This proposal is a competitive renewal application for The Brown Initiative in HIV and AIDS Clinical Research for Disadvantaged Communities, currently funded through NIMH R25MH083620. Our goal is to train the next generation of minority researchers to address the challenges of prevention, diagnosis and treatment of HIV, particularly in minority communities. Nearly 50% of new infections are among African-Americans, and African-Americans have poorer health outcomes at every point along the HIV/AIDS continuum of diagnosis and care. In particular, African American communities, particularly the inner-city Eastern seaboard and the rural and urban South, are most heavily impacted by HIV/AIDS. President Obama's National AIDS Strategy calls for reduction in HIV incidence, reductions in racial disparities in HIV infection, and allocating resources to the most heavily impacted communities. In order to address racial disparities in HIV infection and the impact of HIV/AIDS in minority communities, we must train minority investigators from the most heavily impacted communities, particularly from inner city communities and the American South. This requires interdisciplinary, culturally competent research training of the next generation of HIV/AIDS researchers;this training must address the social, structural and behavioral factors contributing to the epidemic. The Brown Initiative in HIV and AIDS Clinical Research for Disadvantaged Communities is an educational and mentoring program for new investigators from underrepresented racial and ethnic groups, with a particular focus on African Americans conducting research on HIV/AIDS health disparities and the co-occurring epidemics of incarceration, hepatitis C co-infection, substance use, and mental illness. During our first five years, we trained 28 minority postdoctoral and junior faculty members in HIV related clinical research, and developed collaborative relationships with five universities, with an emphasis on Mississippi and the South. Scholars from diverse disciplines represent 14 institutions;79% of scholars are African- American, 11% are Asian Pacific Islander, 7% are Hispanic, and 3% are Native American. This proposal includes a stronger focus on community-engaged research.
We aim to train the next cadre of investigators to conduct interdisciplinary research that responds to the social, behavioral and structural factors that contribute to racial disparities in HIV infectio in the most heavily impacted communities of the US, particularly in the South and in inner city settings. We gauge success of our initiative through abstracts, manuscripts, independent grant funding, faculty positions, and meaningful participation in community-engaged research.

Public Health Relevance

This proposal is a competitive renewal application for The Brown Initiative in HIV and AIDS Clinical Research for Disadvantaged Communities, currently funded through NIMH R25MH083620. The goal is to train the next generation of clinical researchers from disadvantaged backgrounds to address the challenges of prevention, diagnosis and treatment of HIV, particularly in the minority communities.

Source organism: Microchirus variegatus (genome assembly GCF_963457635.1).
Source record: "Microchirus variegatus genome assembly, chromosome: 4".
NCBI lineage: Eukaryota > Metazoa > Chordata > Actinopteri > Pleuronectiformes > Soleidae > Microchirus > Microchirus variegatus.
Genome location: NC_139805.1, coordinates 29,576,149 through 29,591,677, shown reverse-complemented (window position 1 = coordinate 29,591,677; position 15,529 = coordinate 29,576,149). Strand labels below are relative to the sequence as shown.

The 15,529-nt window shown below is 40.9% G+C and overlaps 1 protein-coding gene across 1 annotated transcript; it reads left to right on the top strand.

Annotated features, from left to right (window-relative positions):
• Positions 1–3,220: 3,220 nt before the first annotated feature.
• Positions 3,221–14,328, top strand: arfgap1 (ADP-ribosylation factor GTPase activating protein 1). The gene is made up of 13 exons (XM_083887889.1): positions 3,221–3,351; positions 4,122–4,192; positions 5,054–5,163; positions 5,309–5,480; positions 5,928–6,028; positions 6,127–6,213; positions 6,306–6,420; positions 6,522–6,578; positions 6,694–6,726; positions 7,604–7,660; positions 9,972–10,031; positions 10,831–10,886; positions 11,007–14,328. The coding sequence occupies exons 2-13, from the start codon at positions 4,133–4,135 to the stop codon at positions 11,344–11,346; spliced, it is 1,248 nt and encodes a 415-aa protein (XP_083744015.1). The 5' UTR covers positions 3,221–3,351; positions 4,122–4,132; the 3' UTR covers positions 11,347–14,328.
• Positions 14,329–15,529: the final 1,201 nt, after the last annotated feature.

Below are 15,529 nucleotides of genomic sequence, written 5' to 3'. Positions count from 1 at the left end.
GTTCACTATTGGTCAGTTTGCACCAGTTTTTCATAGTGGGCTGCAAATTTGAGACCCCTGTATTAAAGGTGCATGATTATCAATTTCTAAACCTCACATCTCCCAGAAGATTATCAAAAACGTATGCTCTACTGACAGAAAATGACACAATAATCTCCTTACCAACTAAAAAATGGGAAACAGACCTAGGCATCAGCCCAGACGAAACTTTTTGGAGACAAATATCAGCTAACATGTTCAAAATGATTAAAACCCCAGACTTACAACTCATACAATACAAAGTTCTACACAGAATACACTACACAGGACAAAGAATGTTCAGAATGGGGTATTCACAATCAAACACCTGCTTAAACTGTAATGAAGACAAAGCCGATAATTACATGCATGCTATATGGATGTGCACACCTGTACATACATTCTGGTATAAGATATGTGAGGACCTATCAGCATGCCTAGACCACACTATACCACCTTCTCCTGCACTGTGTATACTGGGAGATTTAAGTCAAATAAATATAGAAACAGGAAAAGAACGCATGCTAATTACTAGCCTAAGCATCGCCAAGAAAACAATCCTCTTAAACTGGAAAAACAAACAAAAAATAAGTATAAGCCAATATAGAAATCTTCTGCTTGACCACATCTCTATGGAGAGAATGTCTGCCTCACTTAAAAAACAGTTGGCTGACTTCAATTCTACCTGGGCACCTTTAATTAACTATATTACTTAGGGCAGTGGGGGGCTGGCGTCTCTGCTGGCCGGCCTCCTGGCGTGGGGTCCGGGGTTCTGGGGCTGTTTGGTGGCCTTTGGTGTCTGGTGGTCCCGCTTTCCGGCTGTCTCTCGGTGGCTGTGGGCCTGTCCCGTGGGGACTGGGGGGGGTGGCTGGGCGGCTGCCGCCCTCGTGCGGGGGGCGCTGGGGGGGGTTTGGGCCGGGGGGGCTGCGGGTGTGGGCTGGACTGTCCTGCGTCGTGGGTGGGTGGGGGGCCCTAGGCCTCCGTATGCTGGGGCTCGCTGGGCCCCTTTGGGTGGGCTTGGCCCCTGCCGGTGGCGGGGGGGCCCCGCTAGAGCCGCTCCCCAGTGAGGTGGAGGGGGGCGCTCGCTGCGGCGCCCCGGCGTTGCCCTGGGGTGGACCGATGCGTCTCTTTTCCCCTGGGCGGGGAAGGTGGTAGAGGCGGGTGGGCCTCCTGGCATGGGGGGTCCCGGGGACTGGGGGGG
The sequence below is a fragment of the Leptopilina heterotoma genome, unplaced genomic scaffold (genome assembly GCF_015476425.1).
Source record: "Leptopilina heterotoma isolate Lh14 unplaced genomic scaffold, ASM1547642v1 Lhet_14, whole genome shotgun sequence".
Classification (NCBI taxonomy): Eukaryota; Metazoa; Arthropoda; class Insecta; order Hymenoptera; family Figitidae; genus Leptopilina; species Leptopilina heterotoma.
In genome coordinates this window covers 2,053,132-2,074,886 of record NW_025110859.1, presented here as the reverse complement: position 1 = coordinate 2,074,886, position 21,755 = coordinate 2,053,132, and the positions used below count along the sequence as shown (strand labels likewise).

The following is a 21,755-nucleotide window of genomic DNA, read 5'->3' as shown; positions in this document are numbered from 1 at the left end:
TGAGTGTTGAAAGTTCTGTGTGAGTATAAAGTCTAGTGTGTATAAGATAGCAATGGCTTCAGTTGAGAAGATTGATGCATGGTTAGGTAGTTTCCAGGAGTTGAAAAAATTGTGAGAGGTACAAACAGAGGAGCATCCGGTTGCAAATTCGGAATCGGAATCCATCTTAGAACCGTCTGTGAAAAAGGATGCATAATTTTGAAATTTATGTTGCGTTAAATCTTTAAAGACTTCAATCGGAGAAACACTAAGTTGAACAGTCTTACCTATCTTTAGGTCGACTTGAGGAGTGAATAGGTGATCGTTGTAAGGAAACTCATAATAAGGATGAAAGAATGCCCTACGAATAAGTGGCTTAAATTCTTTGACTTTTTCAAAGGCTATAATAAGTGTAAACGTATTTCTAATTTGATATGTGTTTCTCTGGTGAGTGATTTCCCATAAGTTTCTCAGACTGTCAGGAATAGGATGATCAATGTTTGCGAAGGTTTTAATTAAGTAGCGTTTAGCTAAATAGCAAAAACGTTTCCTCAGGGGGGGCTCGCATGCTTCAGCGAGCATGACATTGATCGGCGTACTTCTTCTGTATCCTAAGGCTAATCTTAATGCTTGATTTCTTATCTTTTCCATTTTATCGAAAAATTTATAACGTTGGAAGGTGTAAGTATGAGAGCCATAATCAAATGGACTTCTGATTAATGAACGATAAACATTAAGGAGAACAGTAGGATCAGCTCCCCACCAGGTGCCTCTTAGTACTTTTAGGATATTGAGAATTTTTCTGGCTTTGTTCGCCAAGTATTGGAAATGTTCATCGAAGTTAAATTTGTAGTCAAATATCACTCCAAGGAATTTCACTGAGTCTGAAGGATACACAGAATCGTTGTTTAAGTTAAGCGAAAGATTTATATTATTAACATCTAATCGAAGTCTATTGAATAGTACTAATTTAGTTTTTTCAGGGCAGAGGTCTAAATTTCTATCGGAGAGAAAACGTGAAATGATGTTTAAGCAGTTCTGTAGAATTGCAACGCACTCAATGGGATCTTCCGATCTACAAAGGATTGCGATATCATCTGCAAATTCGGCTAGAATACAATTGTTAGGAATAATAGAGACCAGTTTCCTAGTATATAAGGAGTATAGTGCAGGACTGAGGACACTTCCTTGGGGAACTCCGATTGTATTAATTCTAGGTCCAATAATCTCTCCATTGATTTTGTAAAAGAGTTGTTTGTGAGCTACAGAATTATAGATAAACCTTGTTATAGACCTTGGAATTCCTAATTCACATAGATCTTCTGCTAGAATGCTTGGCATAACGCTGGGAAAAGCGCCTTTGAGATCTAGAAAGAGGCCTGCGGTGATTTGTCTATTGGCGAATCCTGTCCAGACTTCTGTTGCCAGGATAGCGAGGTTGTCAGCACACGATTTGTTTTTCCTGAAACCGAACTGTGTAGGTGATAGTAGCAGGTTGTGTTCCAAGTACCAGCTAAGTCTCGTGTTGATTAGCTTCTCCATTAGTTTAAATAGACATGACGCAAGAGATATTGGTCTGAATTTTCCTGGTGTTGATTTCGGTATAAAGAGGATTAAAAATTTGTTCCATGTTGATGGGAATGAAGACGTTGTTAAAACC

Agency
National Institute of Health (NIH)
Institute
National Institute of Mental Health (NIMH)
Type
Education Projects (R25)
Project #
2R25MH083620-06A1
Application #
8603548
Study Section
Special Emphasis Panel (ZMH1-ERB-M (05))
Program Officer
Stoff, David M
Project Start
2008-04-01
Project End
2019-07-31
Budget Start
2014-09-08
Budget End
2015-07-31
Support Year
6
Fiscal Year
2014
Total Cost
$256,805
Indirect Cost
$14,942
Name
Miriam Hospital
Department
Type
DUNS #
063902704
City
Providence
State
RI
Country
United States
Zip Code
02906
Nunn, Amy; Brinkley-Rubinstein, Lauren; Rose, Jennifer et al. (2017) Latent class analysis of acceptability and willingness to pay for self-HIV testing in a United States urban neighbourhood with high rates of HIV infection. J Int AIDS Soc 20:21290
Kipp, Aaron M; Rebeiro, Peter F; Shepherd, Bryan E et al. (2017) Daily Marijuana Use is Associated with Missed Clinic Appointments Among HIV-Infected Persons Engaged in HIV Care. AIDS Behav 21:1996-2004
Chanda, Michael M; Ortblad, Katrina F; Mwale, Magdalene et al. (2017) Contraceptive use and unplanned pregnancy among female sex workers in Zambia. Contraception 96:196-202
Oldenburg, Catherine E; Biello, Katie B; Perez-Brumer, Amaya G et al. (2017) HIV testing practices and the potential role of HIV self-testing among men who have sex with men in Mexico. Int J STD AIDS 28:242-249
Chandler-Coley, Rasheeta; Ross, Henry; Ozoya, Oluwatobi et al. (2017) Exploring Black College Females' Perceptions Regarding HIV Prevention Message Content. J Health Commun 22:102-110
Oldenburg, Catherine E; Prajna, N Venkatesh; Amza, Abdou et al. (2017) Evolution of Practice Patterns for the Treatment of Fungal Keratitis. JAMA Ophthalmol 135:1448-1449
Ransome, Yusuf; Batson, Ashley; Galea, Sandro et al. (2017) The relationship between higher social trust and lower late HIV diagnosis and mortality differs by race/ethnicity: results from a state-level analysis. J Int AIDS Soc 20:21442
Clark, Jesse L; Segura, Eddy R; Oldenburg, Catherine E et al. (2017) Expedited Partner Therapy (EPT) increases the frequency of partner notification among MSM in Lima, Peru: a pilot randomized controlled trial. BMC Med 15:94
Hickson, DeMarc A; Mena, Leandro A; Wilton, Leo et al. (2017) Sexual Networks, Dyadic Characteristics, and HIV Acquisition and Transmission Behaviors Among Black Men Who Have Sex With Men in 6 US Cities. Am J Epidemiol 185:786-800
Nunn, Amy S; Brinkley-Rubinstein, Lauren; Oldenburg, Catherine E et al. (2017) Defining the HIV pre-exposure prophylaxis care continuum. AIDS 31:731-734

Showing the most recent 10 out of 108 publications